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Stanley Cup Final Preview: Who has the better narrative?


Leading up to Monday's Game 1, Puck Daddy is previewing every facet of the Stanley Cup Final between the Pittsburgh Penguins and the San Jose Sharks — on the ice and off the ice.


After the Penguins were ousted in the first-round of the playoffs by the New York Rangers last year, there was some doubt that this team led by Sidney Crosby and Evgeni Malkin could make another championship run.

Coach Mike Johnston was fired in December and it seemed the Penguins were going nowhere fast. Now Crosby has a chance to redeem his legacy as the best NHL player since the 2004-05 lockout with his second Stanley Cup. This is Pittsburgh's first trip to the Cup Final since 2009 when the Penguins beat the Detroit Red Wings. 

Further down the lineup, Phil Kessel’s time with the Toronto Maple Leafs had run its course. There was a belief he couldn’t turn it on for his team’s biggest moments that went back to his early years with the Boston Bruins.

He has led the Penguins in goals and points this playoffs and has been the difference for this team with the “HBK” line. As Crosby and Malkin haven’t produced at their customary levels, Kessel has led the way. 

Off the ice, 67-year-old general manager Jim Rutherford couldn’t seem to make a right move a year ago in his first year with the team and was ripped by local media. Now he finds himself with a chance at his second Stanley Cup.

Coach Mike Sullivan couldn’t get a head-coaching job after he was fired by the Bruins in 2005-06. Now he has a chance to be at the forefront at a big mid-season turnaround.


Organizationally the San Jose Sharks have come a long way in their 25 years to get to this point for their first Stanley Cup Final appearance.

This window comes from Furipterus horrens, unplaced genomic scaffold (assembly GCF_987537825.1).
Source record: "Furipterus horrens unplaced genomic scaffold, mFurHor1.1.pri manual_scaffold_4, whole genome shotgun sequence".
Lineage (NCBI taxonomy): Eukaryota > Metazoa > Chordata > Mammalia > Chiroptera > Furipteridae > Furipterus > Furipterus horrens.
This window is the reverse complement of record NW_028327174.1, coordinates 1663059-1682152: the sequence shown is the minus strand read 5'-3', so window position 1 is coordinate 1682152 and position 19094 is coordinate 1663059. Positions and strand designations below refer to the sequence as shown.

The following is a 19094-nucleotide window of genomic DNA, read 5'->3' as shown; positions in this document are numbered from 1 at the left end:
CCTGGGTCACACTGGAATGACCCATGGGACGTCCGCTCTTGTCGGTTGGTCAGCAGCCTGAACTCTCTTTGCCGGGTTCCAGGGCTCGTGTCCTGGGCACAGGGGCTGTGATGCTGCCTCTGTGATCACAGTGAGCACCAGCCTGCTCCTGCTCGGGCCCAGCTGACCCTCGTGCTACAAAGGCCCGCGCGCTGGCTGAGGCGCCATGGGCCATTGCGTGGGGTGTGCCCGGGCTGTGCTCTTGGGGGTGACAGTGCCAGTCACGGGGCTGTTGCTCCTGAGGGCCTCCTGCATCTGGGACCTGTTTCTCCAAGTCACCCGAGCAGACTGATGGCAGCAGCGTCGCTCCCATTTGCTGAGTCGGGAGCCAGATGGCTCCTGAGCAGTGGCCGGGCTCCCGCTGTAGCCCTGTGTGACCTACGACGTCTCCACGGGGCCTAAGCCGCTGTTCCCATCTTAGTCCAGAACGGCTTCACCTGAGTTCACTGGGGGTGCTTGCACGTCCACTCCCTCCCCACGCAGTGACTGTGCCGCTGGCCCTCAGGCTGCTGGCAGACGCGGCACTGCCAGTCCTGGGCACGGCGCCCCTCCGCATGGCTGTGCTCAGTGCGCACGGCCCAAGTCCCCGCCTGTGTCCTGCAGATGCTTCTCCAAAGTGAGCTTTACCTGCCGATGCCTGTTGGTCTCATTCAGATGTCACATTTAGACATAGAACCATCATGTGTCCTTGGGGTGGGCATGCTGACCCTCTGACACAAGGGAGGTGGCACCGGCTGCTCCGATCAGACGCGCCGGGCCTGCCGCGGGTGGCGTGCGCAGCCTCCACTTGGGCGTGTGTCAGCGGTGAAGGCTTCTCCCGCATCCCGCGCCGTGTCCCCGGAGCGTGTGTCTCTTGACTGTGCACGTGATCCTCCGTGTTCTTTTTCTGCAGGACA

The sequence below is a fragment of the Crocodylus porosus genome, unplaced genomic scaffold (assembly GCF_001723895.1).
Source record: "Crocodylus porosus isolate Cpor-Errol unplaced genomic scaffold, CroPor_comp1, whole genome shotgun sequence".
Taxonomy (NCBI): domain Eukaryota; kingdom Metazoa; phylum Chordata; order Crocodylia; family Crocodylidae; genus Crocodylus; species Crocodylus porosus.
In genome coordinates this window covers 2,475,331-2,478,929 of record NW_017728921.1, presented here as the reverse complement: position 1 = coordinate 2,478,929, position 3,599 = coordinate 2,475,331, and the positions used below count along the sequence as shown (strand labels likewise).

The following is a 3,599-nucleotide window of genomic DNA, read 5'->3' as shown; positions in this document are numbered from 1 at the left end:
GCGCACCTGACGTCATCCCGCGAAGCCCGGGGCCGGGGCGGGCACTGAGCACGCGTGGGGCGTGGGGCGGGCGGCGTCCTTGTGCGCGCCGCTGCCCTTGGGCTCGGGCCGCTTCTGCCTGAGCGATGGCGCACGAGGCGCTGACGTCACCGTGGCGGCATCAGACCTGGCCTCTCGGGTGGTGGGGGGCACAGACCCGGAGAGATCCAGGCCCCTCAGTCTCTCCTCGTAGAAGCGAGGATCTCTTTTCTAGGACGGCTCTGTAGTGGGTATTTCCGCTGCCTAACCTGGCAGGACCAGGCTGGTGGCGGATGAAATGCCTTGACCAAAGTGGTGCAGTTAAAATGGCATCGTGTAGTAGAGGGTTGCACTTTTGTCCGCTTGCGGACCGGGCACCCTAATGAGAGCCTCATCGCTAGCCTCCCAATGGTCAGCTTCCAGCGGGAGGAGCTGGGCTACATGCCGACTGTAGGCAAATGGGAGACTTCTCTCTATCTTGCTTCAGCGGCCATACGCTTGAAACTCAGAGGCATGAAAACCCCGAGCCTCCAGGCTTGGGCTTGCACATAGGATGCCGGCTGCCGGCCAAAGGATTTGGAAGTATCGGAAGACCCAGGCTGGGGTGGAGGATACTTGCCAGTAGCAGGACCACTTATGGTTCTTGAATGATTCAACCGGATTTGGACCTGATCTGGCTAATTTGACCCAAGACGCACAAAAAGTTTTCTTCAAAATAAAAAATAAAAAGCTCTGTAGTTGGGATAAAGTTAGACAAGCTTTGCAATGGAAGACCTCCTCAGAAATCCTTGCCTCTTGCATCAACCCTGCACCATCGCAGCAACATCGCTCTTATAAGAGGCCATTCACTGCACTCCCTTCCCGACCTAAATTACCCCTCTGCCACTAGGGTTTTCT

The team started play in a place called the Cow Palace, but has since moved to a slick building named after tech company SAP. Before then it was HP Pavilion and Compaq Center, other Silicon Valley companies.  

Their general manager was part of the original roster and they have a group of early year employees that still work there.

But really San Jose’s older stars are their narrative. Joe Thornton was traded by the Bruins to San Jose in the 2005-06 season. At the time it was believed, by the Boston brass, that Thornton did not have the type of mentality to lead a team to the Cup.

"I asked myself if Joe Thornton could lead us to the Stanley Cup, and my answer was no," former Bruins general manager Mike O’Connell told the New England Hockey Journal in 2011. "Do you want to rebuild around a player that has character but not the championship character you're looking for?" 

In San Jose, Thornton has cemented his Hall of Fame legacy with 1,341 career points. Winning the Cup could stick it to those, especially in Boston, who thought he couldn’t get to this point.

Patrick Marleau, who was drafted by San Jose in 1997, has often been needled by NHL on NBC broadcaster and former teammate Jeremy Roenick for having similar issues.

They’ve essentially waited 18 years in their NHL careers to prove all doubters wrong. This is their chance.

ADVANTAGE: Even. A Stanley Cup would be storybook to Marleau, Thornton, or Kessel and change how all three are viewed around the league. A win for Crosby would greatly enhance his personal NHL legacy. Both teams have similar narrative of doubters and potential redemption. 



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Josh Cooper is an editor for Puck Daddy on Yahoo Sports. Have a tip? Email him at or follow him on Twitter!



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